We pull into the La Pinta, the hotels new name, is The Desert Inn.  The Pemex station in town is out of Diesel, we are told tomorrow-late morning.  Translating to most likely tomorrow later in the afternoon.  We get some information we can get Diesel 20 kilometers south at a restaurant that sells fuel across the street.  We plan on getting up early and filling up my truck.  For now, I am going to eat and have some Coronas.  After our meal, I need to look in the camper for some earplugs.  Both Bosco and myself are anticipating another loud snoring night from CJ.

We wake up the next morning and find out we have no electricity in our room.  We want to get going after a nice hot shower, but that is not going to happen.  The thing is, when you need a pump to get the water to your shower and sink, as well as the john. You need power in order for this to happen.  Next thing on the agenda is coffee, which is readily available, thank God.  We have our coffee and decide to head south for that diesel mentioned earlier.

After driving 15 minutes we reach the small town rumored to have some fuel.  Turns out this is not the case at this time.  We begin driving back to San Ignocio to pick up Bosco and figure out our next plan of action.  We return to the hotel and decide to have breakfast.  Part of the hotel has power; the circuit breaker that is not in service feeds only half the hotel.  We talk to the waiter and explain our predicament; he makes some calls on our behalf.  Turns out his cousin have some fuel at his llantera shop, (tire repair).  We drive to the shop to find out he only has 10 gallons, this is not nearly enough fuel to get us to Punta Pequena.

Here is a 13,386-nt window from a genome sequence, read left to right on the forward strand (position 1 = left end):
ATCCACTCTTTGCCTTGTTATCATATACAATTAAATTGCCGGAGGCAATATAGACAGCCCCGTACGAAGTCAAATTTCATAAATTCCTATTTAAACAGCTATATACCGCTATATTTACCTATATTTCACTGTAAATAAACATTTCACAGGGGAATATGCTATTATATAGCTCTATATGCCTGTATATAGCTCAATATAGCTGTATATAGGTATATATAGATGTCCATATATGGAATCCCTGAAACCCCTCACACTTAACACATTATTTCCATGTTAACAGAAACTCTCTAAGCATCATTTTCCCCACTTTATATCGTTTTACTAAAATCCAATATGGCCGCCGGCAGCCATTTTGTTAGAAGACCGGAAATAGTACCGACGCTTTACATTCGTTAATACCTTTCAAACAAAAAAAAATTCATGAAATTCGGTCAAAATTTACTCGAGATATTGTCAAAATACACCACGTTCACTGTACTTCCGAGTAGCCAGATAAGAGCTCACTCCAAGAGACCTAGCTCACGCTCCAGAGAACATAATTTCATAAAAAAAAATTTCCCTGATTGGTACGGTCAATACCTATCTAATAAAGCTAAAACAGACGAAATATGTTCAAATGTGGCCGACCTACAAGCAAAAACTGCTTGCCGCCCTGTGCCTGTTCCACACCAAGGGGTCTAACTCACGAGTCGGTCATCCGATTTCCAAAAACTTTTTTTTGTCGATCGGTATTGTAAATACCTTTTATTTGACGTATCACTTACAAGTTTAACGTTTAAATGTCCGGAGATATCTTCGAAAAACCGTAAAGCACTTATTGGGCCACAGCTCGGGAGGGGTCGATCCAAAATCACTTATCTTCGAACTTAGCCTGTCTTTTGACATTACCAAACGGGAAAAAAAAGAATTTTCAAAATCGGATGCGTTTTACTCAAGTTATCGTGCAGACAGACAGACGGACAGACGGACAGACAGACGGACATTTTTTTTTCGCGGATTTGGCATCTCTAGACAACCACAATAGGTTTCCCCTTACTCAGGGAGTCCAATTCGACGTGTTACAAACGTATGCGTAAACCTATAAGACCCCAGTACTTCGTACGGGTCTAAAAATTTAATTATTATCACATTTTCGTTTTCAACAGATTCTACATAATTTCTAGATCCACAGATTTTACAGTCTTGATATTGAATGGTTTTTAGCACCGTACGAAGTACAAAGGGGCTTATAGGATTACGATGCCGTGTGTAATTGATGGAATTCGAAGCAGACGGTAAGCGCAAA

We decide to buy the fuel and drive south to Santa Rosalita, where our waiter called and found out they had fuel for sure.  We did not ask Rene, the waiter’s cousin how much this was going to cost.  We assumed a little more than the price at the Pemex station.  Turns out the 10 gallons cost 50.00.  Always better to ask how much something is before giving the green light. Unfortunately a lesson not remembered from past experiences.  Rene was willing to take additional fuel for us from a tractor-trailer on site, but we declined his generous offer. We get in the truck and drive south to Santa Rosalita; we arrive after 45minutes to the gas station.  After fueling up, we stop at the Cervezaria for some chips and water.